With a white-tailed deer density that is appropriate for the habitat, a general rule of thumb is to estimate average consumption at about 3/4 pound of feed per day per deer day over the course of a year (even though the majority of properties do not provide pellets during October, November, and December). This number varies depending on the rainfall each year and the amount of natural forage deer eat, but averages out to about 275 pounds of protein pellets for each deer on an annual basis. That’s about $55 in feed. How many deer are found on your property?

Another issue that arises with the supplemental feeding of protein pellets to whitetail deer is increased reproduction, as in higher fawn survival. Now, this many not sound like much of a negative, but it really can be depending on the deer management objectives of a landowner or hunter. This phenomenon is something many well-intending managers do not realize until several years into their management program. I will focus more on this topic in the near future, but until then let’s keep an eye out for those whitetail fawns, bucks in velvet and maybe even a rain cloud?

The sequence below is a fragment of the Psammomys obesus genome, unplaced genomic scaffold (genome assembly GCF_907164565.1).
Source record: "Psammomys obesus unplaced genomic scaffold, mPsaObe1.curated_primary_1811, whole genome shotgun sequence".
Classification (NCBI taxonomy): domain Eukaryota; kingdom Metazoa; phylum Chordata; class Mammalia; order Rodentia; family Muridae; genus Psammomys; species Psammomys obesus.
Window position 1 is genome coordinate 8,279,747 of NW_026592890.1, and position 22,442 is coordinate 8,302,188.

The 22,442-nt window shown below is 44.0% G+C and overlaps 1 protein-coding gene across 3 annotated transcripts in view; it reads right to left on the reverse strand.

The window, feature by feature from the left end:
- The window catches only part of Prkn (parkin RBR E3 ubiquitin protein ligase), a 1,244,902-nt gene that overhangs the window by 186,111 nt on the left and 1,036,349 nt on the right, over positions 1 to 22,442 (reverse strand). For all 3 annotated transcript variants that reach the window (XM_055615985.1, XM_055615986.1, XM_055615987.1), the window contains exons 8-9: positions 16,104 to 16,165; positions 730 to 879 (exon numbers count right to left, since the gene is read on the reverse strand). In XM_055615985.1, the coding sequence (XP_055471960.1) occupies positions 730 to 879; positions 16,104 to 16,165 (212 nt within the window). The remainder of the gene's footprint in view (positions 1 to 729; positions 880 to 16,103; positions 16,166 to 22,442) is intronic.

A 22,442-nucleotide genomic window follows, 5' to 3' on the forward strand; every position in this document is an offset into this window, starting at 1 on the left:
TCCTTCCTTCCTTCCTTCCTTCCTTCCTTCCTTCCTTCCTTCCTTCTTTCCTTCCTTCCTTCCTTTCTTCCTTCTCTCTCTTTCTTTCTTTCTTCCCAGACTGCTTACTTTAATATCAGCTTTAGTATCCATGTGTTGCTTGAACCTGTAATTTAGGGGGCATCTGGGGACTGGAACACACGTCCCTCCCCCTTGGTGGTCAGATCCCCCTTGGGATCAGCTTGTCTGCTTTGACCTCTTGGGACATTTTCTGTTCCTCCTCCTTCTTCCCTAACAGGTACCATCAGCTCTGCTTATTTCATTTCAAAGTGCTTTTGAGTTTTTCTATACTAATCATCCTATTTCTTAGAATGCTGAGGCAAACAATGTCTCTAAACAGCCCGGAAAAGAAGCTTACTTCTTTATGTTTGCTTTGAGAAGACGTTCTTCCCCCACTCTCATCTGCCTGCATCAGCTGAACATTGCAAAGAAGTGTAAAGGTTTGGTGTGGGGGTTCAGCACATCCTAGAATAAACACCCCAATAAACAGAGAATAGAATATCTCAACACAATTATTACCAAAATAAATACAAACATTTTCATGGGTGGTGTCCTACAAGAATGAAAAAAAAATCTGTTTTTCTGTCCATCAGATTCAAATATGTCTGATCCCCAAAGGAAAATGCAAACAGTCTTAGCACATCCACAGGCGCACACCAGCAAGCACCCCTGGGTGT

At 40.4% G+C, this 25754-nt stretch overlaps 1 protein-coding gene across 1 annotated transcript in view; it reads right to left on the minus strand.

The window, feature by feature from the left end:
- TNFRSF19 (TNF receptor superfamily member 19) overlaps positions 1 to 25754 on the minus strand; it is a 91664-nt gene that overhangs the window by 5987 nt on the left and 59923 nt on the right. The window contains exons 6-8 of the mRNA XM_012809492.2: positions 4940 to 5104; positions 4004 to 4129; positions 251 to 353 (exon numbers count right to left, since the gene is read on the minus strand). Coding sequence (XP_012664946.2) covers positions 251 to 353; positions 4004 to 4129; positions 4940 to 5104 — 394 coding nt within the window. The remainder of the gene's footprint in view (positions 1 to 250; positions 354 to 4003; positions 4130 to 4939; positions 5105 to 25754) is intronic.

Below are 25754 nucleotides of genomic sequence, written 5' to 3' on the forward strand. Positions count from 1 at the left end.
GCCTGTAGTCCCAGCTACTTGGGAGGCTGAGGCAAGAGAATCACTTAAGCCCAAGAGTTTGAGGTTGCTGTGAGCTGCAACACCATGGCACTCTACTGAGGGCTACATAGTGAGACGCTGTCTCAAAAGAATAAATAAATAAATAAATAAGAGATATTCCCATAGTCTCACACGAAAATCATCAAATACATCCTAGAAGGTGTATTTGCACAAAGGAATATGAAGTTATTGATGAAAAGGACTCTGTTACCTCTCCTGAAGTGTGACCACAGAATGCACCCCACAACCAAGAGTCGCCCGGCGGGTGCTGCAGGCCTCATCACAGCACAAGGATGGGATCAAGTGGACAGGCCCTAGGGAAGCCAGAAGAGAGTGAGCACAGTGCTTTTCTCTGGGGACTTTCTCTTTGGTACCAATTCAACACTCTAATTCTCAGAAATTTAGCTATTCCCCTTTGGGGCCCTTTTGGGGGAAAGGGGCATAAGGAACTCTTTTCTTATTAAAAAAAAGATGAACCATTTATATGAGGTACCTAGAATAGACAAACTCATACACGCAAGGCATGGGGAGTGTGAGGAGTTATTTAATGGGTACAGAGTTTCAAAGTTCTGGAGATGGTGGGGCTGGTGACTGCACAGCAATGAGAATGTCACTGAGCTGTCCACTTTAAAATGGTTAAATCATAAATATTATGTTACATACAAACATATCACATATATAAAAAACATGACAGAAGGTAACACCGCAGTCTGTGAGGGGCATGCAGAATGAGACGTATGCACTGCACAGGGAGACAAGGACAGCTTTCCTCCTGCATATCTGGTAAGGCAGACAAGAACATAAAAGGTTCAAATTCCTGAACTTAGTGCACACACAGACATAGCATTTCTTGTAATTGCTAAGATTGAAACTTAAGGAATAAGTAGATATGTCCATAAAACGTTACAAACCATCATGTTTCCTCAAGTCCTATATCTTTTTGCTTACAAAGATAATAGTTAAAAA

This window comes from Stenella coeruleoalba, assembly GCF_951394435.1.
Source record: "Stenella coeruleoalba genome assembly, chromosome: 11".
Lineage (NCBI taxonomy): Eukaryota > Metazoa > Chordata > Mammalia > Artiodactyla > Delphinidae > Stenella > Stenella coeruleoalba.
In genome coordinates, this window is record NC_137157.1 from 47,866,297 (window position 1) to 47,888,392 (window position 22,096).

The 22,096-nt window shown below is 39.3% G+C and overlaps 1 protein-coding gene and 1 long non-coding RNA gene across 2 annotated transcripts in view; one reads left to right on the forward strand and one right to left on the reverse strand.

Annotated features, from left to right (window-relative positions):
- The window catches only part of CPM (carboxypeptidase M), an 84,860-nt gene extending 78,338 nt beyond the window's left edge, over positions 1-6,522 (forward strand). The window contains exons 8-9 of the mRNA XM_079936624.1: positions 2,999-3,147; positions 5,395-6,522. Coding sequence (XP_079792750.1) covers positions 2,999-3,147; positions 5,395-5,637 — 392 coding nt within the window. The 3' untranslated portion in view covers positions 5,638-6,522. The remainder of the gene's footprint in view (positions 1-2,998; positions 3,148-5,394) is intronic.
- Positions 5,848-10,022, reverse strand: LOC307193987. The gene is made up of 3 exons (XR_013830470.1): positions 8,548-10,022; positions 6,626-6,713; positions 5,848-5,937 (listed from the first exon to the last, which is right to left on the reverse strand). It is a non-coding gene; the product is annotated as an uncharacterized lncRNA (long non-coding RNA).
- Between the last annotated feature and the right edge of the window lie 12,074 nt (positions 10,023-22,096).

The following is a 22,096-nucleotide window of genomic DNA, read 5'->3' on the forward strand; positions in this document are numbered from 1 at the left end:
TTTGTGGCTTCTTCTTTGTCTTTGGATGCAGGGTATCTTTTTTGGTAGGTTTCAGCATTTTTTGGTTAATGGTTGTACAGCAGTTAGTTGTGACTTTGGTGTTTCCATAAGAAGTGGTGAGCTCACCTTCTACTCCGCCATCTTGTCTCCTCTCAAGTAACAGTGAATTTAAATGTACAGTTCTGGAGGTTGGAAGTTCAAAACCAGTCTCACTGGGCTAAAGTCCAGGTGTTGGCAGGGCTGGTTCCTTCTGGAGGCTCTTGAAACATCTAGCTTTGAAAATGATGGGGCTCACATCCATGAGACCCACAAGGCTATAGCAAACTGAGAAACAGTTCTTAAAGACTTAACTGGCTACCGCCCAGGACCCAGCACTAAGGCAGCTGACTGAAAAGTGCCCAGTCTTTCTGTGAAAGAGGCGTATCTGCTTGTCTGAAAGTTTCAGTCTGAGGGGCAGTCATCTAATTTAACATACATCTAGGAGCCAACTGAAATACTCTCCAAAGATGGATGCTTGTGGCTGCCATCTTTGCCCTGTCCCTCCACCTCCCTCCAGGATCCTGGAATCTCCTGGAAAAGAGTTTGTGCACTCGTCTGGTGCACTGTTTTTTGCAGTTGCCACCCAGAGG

7 Replies to “Supplemental Feeding of Deer: Protein Pellets”

  1. I like to seeing this article at this point in time. It shows the “real” need to understand your herd and quality of your production/management objectives. Yes, we are in drought and yes we are on track here in Central Texas to surpass our “worst since the 50’s” drought period yet again.

    This is also a great example of how food plots should not be planted as a staple source of forage. You just can not count on rainfall. My protein feeder is taking a beating this year with deer consuming about 50 pounds every 1.5 days. Blowing through it! Bring on the rain and give these deer a fighting chance.

  2. Travis, habitat conditions are as bad as I’ve seen them throughout the Hill Country of Texas. In the article, I wrote that whitetail deer consume an average of about 3/4 pound of feed per day over the course of a year, but that takes into account that most managers do not even feed for three months out of the year, and deer using very little protein during (typically) wet springs and the fall.

    Thus, most of the consumption is during the late spring through early fall. At this time of year, and especially with habitat providing very little, deer are consuming feed at a rate well north of 3/4 pound per day, probably more like 2 pounds per deer per day.